In the way of mental health, someone's personal struggles may not always be apparent.
You cannot always tell when someone is feeling extremely down, or extremely anxious, or otherwise not quite right. For some, mental health is something apparent and something which makes itself known to those around them. For others, though, this is not the case. Some people may be more private, and maybe just... well, more devoted to putting on a facade and wearing a mask, so to speak. For some, showing their true feelings is an intimidating thing, and because of this, they might be driven to hide their pain.
This, in short, is why it is so important to check on your "strong" friends. I have placed strong in quotation marks because I think that a lot of times, we make this assumption that someone is so strong that they don't experience pain in the way that the rest of us do, and realistically this could not be farther from the truth.
Sure, some people really don't find themselves in a place of deep sadness in situations where most people might, and sure, some people simply don't experience/are not affected by their emotions quite so much. However, the majority of people are, regardless of how things might seem.
There's a saying that tells us that sometimes the people who laugh the most and seem happiest on the outside are actually the most unhappy on the inside. This idea was widely discussed following Robin Williams's tragic suicide, for example, but I feel that it is something we need to keep in mind at all times, not just when Access Hollywood and the latest tabloids decide to half-heartedly remind us. Just because someone appears to be happy, does not mean that they truly are okay.
Similarly, when someone experiences a major, tragic life event, that person's pain might be very evident, or, conversely, the person may not seem to show much emotion at all. In both cases, though, this is someone who is very much in need of support, comfort, and company. Some find it easier than others to pretend everything is fine, but this does not by any means mean that everything actually is fine.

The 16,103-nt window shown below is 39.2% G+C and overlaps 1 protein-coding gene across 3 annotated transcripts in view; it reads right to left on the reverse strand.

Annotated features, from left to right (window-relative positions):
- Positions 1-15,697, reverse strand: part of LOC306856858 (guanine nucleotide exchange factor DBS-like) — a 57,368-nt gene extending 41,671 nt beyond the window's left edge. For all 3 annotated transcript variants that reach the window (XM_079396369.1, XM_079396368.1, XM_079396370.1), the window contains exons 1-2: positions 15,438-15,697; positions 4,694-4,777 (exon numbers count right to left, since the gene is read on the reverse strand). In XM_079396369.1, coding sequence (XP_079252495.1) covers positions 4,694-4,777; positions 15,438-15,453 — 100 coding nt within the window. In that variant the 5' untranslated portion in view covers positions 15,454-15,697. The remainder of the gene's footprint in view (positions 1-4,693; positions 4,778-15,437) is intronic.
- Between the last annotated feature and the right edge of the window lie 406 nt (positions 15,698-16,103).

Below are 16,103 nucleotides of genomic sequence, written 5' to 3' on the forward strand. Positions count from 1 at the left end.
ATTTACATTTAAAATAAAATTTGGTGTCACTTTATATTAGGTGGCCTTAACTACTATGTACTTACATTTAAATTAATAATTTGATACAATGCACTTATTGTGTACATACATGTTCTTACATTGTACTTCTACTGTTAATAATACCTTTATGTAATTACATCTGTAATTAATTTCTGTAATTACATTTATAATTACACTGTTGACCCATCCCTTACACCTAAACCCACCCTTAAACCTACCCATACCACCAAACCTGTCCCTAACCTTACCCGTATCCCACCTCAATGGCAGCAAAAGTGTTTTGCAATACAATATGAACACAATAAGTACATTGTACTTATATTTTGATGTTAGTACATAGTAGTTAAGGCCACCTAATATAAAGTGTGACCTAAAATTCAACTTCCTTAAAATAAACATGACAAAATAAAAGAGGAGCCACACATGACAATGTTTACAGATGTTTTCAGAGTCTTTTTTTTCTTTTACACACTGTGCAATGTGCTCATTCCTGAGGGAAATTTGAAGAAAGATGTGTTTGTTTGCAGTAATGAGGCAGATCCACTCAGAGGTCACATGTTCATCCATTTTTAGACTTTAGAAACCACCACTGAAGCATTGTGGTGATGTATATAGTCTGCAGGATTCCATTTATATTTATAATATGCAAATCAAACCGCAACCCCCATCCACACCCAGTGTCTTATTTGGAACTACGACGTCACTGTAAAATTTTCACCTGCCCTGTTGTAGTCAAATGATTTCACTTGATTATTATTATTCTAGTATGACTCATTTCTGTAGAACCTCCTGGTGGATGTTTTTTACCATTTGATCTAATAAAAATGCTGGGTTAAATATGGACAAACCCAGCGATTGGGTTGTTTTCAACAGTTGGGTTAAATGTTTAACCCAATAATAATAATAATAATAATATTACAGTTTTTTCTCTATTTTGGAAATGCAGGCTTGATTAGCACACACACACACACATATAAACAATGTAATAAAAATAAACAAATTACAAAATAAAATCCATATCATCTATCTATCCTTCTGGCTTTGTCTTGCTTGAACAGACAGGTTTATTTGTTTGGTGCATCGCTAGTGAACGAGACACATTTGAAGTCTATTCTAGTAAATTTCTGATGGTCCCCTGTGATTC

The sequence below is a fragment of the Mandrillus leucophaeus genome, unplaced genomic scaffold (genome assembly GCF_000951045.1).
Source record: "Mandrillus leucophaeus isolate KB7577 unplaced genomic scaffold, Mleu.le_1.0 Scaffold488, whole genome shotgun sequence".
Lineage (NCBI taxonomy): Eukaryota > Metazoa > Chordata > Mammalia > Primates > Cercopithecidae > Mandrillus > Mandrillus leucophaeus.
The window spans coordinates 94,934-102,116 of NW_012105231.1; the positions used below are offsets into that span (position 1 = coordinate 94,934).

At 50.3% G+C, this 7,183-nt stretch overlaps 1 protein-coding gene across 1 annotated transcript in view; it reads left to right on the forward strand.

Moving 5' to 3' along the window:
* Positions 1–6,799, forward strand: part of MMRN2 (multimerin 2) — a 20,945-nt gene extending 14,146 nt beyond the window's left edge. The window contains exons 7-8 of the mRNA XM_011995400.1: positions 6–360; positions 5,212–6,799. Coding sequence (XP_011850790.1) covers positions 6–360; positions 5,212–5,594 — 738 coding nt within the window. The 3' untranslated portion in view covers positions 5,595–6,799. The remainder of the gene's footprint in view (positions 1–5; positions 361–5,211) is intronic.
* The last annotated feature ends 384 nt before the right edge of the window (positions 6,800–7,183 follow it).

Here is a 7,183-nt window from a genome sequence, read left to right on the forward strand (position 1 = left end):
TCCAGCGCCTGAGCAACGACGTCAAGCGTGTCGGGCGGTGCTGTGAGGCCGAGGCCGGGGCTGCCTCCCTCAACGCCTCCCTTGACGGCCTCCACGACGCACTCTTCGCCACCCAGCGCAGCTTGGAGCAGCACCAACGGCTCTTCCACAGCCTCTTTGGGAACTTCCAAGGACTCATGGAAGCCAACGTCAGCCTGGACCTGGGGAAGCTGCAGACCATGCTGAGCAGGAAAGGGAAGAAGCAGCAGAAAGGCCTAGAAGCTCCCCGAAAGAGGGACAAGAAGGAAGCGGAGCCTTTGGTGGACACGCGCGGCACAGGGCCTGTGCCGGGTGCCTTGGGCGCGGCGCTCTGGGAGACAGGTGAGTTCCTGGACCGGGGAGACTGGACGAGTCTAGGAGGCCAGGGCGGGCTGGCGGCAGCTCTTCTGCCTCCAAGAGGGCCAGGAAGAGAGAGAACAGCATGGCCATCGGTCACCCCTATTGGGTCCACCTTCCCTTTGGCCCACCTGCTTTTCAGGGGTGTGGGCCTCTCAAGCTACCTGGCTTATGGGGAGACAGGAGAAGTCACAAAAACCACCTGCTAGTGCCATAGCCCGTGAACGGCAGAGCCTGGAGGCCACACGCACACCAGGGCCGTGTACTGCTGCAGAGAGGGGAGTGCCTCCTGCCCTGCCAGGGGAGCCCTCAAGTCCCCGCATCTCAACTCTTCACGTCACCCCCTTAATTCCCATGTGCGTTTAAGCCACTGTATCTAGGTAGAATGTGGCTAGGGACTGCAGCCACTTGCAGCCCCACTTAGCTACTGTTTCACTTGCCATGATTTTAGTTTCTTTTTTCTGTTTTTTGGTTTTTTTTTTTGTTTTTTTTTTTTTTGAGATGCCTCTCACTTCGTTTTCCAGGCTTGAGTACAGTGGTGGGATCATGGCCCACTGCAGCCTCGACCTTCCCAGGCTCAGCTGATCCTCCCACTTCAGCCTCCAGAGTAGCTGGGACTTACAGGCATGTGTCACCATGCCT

Let's start with the basics. Check on your friends. Just... you know... as a friend. Healthy, strong friendships are built between people who are there for each other, but more importantly, people who make it known that they are there for each other. Telling someone you are there for them is one thing, but actually being there for them is entirely another. If you say it, do it. Follow through with your words.
But seriously, just check on your friends. Check in every now and then and see what's up. Its honestly common courtesy, especially when these are people who play such a large role in your life.
More specifically, when you know someone you care about is going through something, check in on them. Even if they seem fine, even if they're laughing along with you and acting normal, just check. You never know what is going on in their head when they are alone behind closed doors, and it doesn't hurt to remind them that you care.
As someone who has been through some things over the course of the past year, I cannot even express how much it means to me when someone takes the time to reach out and check in, send some good vibes, or even just say hey and make small talk. When you are going through something, it is easy to start closing yourself off and getting drowned by whatever pain you are feeling, and this, as it turns out, is an extremely lonely way of living. Once someone finds themselves stuck in this lonely spiral, it can be really hard for them to get out, especially if they have found themselves playing the role of the "strong one".
Moral of the story: take care of each other. Be there for each other when you need it, and even when you don't. Remind those you love that you love them and are there to support them. You never know how much it might mean to them at that moment.